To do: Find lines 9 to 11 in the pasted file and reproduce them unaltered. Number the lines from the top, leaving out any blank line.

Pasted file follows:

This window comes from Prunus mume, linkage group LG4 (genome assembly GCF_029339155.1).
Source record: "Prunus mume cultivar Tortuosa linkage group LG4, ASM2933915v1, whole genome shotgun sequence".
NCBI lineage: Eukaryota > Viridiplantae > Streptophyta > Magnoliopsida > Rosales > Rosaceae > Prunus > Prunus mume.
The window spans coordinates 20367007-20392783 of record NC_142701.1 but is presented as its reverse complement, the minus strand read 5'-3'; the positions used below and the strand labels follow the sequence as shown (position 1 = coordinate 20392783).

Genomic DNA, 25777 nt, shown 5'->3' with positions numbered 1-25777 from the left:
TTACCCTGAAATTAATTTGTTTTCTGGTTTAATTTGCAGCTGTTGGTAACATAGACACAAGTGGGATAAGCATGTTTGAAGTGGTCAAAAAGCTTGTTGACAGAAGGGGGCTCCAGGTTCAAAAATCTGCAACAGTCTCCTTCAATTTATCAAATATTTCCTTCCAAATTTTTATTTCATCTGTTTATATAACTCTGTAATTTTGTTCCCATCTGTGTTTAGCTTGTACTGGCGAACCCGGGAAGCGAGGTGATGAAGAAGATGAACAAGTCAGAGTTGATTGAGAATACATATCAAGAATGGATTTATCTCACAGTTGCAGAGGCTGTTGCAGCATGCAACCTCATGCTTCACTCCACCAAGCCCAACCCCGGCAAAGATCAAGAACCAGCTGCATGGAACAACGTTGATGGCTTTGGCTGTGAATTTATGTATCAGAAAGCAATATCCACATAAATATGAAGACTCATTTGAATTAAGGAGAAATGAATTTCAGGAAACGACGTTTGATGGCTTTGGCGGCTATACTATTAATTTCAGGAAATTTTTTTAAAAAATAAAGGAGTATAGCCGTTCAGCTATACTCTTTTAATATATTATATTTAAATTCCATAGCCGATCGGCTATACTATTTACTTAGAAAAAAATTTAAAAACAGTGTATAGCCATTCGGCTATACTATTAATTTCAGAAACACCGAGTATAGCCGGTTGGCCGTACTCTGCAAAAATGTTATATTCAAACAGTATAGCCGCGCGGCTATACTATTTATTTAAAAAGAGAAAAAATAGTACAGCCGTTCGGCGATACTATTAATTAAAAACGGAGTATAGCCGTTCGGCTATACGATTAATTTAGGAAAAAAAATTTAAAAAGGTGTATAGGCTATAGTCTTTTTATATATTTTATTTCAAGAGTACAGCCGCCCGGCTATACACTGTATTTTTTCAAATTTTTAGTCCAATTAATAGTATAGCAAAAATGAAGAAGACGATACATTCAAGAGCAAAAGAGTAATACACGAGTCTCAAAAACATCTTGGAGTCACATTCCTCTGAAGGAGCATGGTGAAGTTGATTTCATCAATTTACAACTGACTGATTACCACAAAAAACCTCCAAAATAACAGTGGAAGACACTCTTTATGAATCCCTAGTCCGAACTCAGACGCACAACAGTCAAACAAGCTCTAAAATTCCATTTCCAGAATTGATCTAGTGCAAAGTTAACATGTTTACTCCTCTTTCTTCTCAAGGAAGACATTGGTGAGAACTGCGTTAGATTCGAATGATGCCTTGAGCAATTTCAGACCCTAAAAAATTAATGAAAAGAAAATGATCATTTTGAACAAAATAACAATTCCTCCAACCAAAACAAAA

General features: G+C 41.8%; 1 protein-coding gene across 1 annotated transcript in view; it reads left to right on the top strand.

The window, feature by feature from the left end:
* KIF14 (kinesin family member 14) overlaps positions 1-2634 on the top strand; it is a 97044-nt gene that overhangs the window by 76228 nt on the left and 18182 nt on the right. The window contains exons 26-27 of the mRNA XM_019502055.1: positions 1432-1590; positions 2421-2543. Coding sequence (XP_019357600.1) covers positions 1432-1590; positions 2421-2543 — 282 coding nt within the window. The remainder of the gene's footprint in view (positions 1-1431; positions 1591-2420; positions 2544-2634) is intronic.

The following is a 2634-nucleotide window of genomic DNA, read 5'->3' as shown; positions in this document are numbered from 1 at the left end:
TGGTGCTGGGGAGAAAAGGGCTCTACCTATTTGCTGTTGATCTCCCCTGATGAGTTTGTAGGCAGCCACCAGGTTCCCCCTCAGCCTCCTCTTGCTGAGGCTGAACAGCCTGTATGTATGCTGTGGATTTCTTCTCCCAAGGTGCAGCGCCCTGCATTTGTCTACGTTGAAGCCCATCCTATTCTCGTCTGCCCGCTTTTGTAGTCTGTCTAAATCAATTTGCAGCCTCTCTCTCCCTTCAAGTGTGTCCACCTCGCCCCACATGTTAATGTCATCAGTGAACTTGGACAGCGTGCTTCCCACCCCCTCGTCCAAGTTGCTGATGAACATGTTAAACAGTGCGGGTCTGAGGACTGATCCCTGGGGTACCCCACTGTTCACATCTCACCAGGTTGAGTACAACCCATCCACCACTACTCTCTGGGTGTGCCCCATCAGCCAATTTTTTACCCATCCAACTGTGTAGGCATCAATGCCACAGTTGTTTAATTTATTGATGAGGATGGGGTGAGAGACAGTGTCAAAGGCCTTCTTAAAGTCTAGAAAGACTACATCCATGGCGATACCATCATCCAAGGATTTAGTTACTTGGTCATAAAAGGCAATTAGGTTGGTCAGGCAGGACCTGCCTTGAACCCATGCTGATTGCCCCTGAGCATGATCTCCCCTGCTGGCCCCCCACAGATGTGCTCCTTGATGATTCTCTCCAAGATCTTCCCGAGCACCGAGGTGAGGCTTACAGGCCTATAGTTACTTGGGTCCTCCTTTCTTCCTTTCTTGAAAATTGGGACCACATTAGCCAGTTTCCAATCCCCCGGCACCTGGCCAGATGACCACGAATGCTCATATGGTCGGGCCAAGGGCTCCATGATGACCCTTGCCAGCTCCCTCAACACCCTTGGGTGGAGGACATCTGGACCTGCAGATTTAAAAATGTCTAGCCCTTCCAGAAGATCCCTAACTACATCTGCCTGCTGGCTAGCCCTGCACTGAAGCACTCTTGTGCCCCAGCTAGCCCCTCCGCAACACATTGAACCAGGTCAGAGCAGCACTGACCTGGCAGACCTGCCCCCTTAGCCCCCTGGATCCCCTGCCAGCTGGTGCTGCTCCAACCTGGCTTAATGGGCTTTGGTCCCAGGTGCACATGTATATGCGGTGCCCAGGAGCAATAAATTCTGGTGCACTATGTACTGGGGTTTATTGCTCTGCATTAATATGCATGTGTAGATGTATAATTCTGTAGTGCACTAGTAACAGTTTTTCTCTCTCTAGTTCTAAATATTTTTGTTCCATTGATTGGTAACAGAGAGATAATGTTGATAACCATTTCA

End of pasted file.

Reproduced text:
* KIF14 (kinesin family member 14) overlaps positions 1-2634 on the top strand; it is a 97044-nt gene that overhangs the window by 76228 nt on the left and 18182 nt on the right. The window contains exons 26-27 of the mRNA XM_019502055.1: positions 1432-1590; positions 2421-2543. Coding sequence (XP_019357600.1) covers positions 1432-1590; positions 2421-2543 — 282 coding nt within the window. The remainder of the gene's footprint in view (positions 1-1431; positions 1591-2420; positions 2544-2634) is intronic.

The following is a 2634-nucleotide window of genomic DNA, read 5'->3' as shown; positions in this document are numbered from 1 at the left end:
TGGTGCTGGGGAGAAAAGGGCTCTACCTATTTGCTGTTGATCTCCCCTGATGAGTTTGTAGGCAGCCACCAGGTTCCCCCTCAGCCTCCTCTTGCTGAGGCTGAACAGCCTGTATGTATGCTGTGGATTTCTTCTCCCAAGGTGCAGCGCCCTGCATTTGTCTACGTTGAAGCCCATCCTATTCTCGTCTGCCCGCTTTTGTAGTCTGTCTAAATCAATTTGCAGCCTCTCTCTCCCTTCAAGTGTGTCCACCTCGCCCCACATGTTAATGTCATCAGTGAACTTGGACAGCGTGCTTCCCACCCCCTCGTCCAAGTTGCTGATGAACATGTTAAACAGTGCGGGTCTGAGGACTGATCCCTGGGGTACCCCACTGTTCACATCTCACCAGGTTGAGTACAACCCATCCACCACTACTCTCTGGGTGTGCCCCATCAGCCAATTTTTTACCCATCCAACTGTGTAGGCATCAATGCCACAGTTGTTTAATTTATTGATGAGGATGGGGTGAGAGACAGTGTCAAAGGCCTTCTTAAAGTCTAGAAAGACTACATCCATGGCGATACCATCATCCAAGGATTTAGTTACTTGGTCATAAAAGGCAATTAGGTTGGTCAGGCAGGACCTGCCTTGAACCCATGCTGATTGCCCCTGAGCATGATCTCCCCTGCTGGCCCCCCACAGATGTGCTCCTTGATGATTCTCTCCAAGATCTTCCCGAGCACCGAGGTGAGGCTTACAGGCCTATAGTTACTTGGGTCCTCCTTTCTTCCTTTCTTGAAAATTGGGACCACATTAGCCAGTTTCCAATCCCCCGGCACCTGGCCAGATGACCACGAATGCTCATATGGTCGGGCCAAGGGCTCCATGATGACCCTTGCCAGCTCCCTCAACACCCTTGGGTGGAGGACATCTGGACCTGCAGATTTAAAAATGTCTAGCCCTTCCAGAAGATCCCTAACTACATCTGCCTGCTGGCTAGCCCTGCACTGAAGCACTCTTGTGCCCCAGCTAGCCCCTCCGCAACACATTGAACCAGGTCAGAGCAGCACTGACCTGGCAGACCTGCCCCCTTAGCCCCCTGGATCCCCTGCCAGCTGGTGCTGCTCCAACCTGGCTTAATGGGCTTTGGTCCCAGGTGCACATGTATATGCGGTGCCCAGGAGCAATAAATTCTGGTGCACTATGTACTGGGGTTTATTGCTCTGCATTAATATGCATGTGTAGATGTATAATTCTGTAGTGCACTAGTAACAGTTTTTCTCTCTCTAGTTCTAAATATTTTTGTTCCATTGATTGGTAACAGAGAGATAATGTTGATAACCATTTCA